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ARSCLIST  November 2014

ARSCLIST November 2014

Subject:

Re: Sound recordings cataloging software

From:

"L. Hunter Kevil" <[log in to unmask]>

Reply-To:

Association for Recorded Sound Discussion List <[log in to unmask]>

Date:

Mon, 24 Nov 2014 19:00:09 -0600

Content-Type:

text/plain

Parts/Attachments:

Parts/Attachments

text/plain (105 lines)

I wonder if anyone has extensive experience with jRiver, media library
software for digital files. It has received wide praise over the years. It
can read and process into libraries CDs. It can handle - I believe - all
the sundry audio file formats.

 I have thousands of lps as well.The question is this: will jRiver handle
the cataloguing of lps, even if there is no digital file attached? I harbor
the hope - optimistic for sure - of digitizing some of my most cherished
lps.

L. H. Kevil
Out to pasture, Univ of Missouri


On Mon, Nov 24, 2014 at 1:14 PM, Stephen <[log in to unmask]> wrote:

> I use Collectorz's Music Collector software for my collection of about 2800
> recordings (CD, vinyl, and digital files), and find it extremely useful.
> It's not perfect--it pulls info from sources (Amazon, for example, or data
> uploaded to the Collectorz database by other users) that are not always
> 100%
> accurate, so I usually have to do some editing.  But it does allow easy
> searching of artists, conductors, orchestras, labels, genres, etc.  It
> allows for recordings with multiple artists, composers, orchestras, etc.
> And you can specify where the recording is stored.
>
> You can catalog recordings in several ways:  1) Place a CD in your
> computer's CD drive, and let the program scan it; 2) Use a barcode scanner
> on the back of the CD case; 3) Type in the UPC or title, and let the
> program
> search for matches; 4) Point the program to digital files on your computer
> or backup device, and let it scan those; or 5) Enter info manually.   With
> #1-4, covers are downloaded automatically from various sources; with #5,
> after adding the recording, you use the program to search for a cover,
> which
> is then downloaded and added to the database.  (This last method can also
> be
> used with methods 1-4 to get a different cover than the one automatically
> downloaded.)
>
> I've been impressed by the constant improvements in the program since I
> purchased it several years ago.   My only complaint is that there is yet no
> simple search-and-replace that allows you to replace (for example) "G-Dur"
> with "G major".
>
>
> Stephen Peithman, Producer/Host, “Connections”
> Capital Public Radio | capradio.org | 7055 Folsom Blvd, Sacramento, CA
> 95826
> Listener supported Public Radio | Licensed to Sacramento State
>
>
>
>
>
> -----Original Message-----
> From: Association for Recorded Sound Discussion List
> [mailto:[log in to unmask]] On Behalf Of Marsha Maguire
> Sent: Monday, November 24, 2014 9:35 AM
> To: [log in to unmask]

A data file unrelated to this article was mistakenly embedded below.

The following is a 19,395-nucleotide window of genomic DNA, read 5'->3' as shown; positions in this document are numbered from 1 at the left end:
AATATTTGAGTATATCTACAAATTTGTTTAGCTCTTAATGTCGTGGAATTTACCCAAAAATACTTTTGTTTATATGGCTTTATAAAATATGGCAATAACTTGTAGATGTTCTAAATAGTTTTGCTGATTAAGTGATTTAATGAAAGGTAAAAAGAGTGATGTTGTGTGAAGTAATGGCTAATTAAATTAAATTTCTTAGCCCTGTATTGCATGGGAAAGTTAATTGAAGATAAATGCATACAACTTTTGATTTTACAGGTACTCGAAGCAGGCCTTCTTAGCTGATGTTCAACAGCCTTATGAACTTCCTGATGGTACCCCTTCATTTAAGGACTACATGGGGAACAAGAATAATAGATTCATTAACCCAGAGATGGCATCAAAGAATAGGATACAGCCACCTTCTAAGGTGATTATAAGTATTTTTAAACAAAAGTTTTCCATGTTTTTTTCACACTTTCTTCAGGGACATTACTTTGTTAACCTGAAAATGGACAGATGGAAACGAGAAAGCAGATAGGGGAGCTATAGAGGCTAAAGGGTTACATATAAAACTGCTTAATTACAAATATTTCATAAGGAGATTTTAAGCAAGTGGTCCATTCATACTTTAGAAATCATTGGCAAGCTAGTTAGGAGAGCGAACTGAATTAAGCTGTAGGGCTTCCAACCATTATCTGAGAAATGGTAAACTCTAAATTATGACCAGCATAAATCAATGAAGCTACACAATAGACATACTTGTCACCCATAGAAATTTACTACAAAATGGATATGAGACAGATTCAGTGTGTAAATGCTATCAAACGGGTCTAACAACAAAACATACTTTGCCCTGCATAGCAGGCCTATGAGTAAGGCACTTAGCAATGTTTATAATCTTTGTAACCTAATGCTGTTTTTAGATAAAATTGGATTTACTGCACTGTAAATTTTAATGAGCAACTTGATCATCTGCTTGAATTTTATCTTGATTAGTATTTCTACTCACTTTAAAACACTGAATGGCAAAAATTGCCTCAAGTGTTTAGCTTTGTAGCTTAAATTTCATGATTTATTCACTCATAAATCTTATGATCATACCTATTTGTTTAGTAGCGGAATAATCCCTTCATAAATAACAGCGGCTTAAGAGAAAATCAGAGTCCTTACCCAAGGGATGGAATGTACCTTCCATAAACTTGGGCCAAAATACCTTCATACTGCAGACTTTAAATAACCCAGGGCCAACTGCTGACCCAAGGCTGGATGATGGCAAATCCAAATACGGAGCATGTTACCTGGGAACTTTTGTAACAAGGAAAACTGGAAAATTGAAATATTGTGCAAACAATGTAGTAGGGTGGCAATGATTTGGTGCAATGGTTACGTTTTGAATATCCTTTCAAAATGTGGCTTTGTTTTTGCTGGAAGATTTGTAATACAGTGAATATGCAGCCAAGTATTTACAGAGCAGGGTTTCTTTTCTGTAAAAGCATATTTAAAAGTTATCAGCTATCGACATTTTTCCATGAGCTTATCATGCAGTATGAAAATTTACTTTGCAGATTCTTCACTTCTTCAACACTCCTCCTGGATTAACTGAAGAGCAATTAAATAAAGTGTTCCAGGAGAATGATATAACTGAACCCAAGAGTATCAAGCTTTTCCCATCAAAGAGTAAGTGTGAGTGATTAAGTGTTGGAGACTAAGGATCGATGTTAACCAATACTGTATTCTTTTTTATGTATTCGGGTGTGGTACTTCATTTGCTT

> Subject: Re: [ARSCLIST] Sound recordings cataloging software
>
> Hi, Peter,
>
> As discussed earlier, there are some free and inexpensive applications out
> there that should allow you to capture existing MARC or other descriptive
> metadata and load it into a database. A good place to start looking for
> such
> software is the American Library Association's Automating Libraries: A
> Selected Annotated Bibliography (ALA Library Fact Sheet 21, 2014),
> available
> at http://www.ala.org/tools/libfactsheets/alalibraryfactsheet21. One
> product
> mentioned there (although it doesn't seem to work with MARC data) is Music
> Collector at Collectorz.com:
> http://www.collectorz.com/music/  I have no idea how complete the Music
> Collector database is (from which you can download records into your home
> database), but according to one review, Amazon is also searched. There is
> an
> optional barcode reader add-on.
>
> A similar product is Readerware Music Database, which lets you scan in the
> UPC barcode (or enter other info like Title, etc.). It then "collects full
> information from a number of different sources including reviews, cover
> art,
> full disk and track listings" for your home database:
> http://www.readerware.com/index.php/products/details/music_details
> Both these products offer free trials, and both are very inexpensive.
>
> Another option is CollectiveAccess, which, although it's intended primarily
> for archival and museum collections, can import MARC and other data (how
> simple this process is I'm not sure): http://collectiveaccess.org/. You
> could download MARC records and export them in various formats with the
> wonderful MarcEdit, which is free: http://marcedit.reeset.net/ Presumably,
> you could then load them into CollectiveAccess.
>
> As far as I know, All Music Guide metadata isn't free, but if that is
> inaccurate, I'd love to be corrected.
>
> I hope you find software that works for you, Peter, and if you discover
> something fabulous, please let us know!
>
> Marsha Maguire (retired LC cataloger)
>

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